Thursday, August 26, 2010

Canada Post tells double amputee he must move his mailbox to comply with new regulations

From The Toronto Sun:

SIMCOE, Ont. – Rules are rules, says Canada Post, even for double-amputee Tom Thompson, who will have to move his mailbox at least 150 feet to comply with new regulations regarding box placement.

“I guess it’s a safety issue for their drivers,” said Thompson, who lives in Simcoe, Ont. “I guess it’s not a safety issue for me when I have to wheel through a foot of snow down the road to get my mail.”

Thompson has lost both legs to complications of diabetes. He says the situation is “nuts” because while he has a Decou Road address, his home and mailbox front onto Willow Wood Drive — a short dead-end street with 11 homes.

However, Thompson has been asked to move his mailbox because it is within 70 metres of a stop sign. Even though there is little room for motorists to speed on Willow Wood Drive, Andy Paterson, a spokesperson for Canada Post, says there is still a serious danger to Canada Post drivers.

The problem, Paterson says, is that a collision may occur between a vehicle passing a Canada Post delivery person at Thompson’s mailbox and a motorist turning the corner from Decou onto Willow Wood at high speed.

“Every mailbox has to meet the safety criteria,” Paterson said. “We cannot deliver to a mailbox that doesn’t meet the criteria. It has to be that way to be fair across the country. What rules apply in Norfolk County have to apply as well in Lunenberg, Nova Scotia.”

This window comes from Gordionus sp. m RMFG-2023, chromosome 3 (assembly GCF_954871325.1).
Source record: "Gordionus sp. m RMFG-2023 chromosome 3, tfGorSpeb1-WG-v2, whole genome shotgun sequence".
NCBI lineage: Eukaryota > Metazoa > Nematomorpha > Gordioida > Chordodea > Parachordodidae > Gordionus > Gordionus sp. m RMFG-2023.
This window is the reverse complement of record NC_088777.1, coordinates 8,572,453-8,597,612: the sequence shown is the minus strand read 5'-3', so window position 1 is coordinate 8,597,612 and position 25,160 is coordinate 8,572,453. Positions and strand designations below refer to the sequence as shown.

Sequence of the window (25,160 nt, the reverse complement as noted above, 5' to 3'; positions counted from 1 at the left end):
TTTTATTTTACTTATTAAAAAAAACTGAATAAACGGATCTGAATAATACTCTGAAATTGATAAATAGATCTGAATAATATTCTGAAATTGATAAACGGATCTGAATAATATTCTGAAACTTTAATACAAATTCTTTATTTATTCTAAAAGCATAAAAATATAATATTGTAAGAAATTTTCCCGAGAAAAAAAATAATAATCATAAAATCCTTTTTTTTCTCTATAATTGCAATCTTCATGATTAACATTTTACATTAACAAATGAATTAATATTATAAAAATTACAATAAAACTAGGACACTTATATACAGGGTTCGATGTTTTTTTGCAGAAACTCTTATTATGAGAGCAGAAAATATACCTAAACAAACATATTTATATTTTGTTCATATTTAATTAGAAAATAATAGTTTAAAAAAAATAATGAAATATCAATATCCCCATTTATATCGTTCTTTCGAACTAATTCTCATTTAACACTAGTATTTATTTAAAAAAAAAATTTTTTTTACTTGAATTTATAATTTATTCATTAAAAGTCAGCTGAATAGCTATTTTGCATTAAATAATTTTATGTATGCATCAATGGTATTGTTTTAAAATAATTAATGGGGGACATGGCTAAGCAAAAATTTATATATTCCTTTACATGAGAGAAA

Canada Post has given Thompson three options. He can relocate his mailbox 150 feet to the south on the property of a neighbour; he can move his mailbox to the north on Decou Road, which is a heavily travelled arterial road; or he can get a box at the Simcoe Post Office.

Mailbox location in rural areas became an issue when the Canadian Union of Postal Workers negotiated contract carriers out of existence and brought the job in-house.

CUPW has complained that rural delivery is ergonomically unsafe for lone drivers. As a result, many delivery vehicles now carry two people — one to drive and one to fill mailboxes.

CUPW has also made an issue of the safety of rural delivery routes.

Canada Post has responded by rating every rural mailbox in the country for safety. The crown corporation has warned it will suspend delivery to boxes that don’t meet its criteria.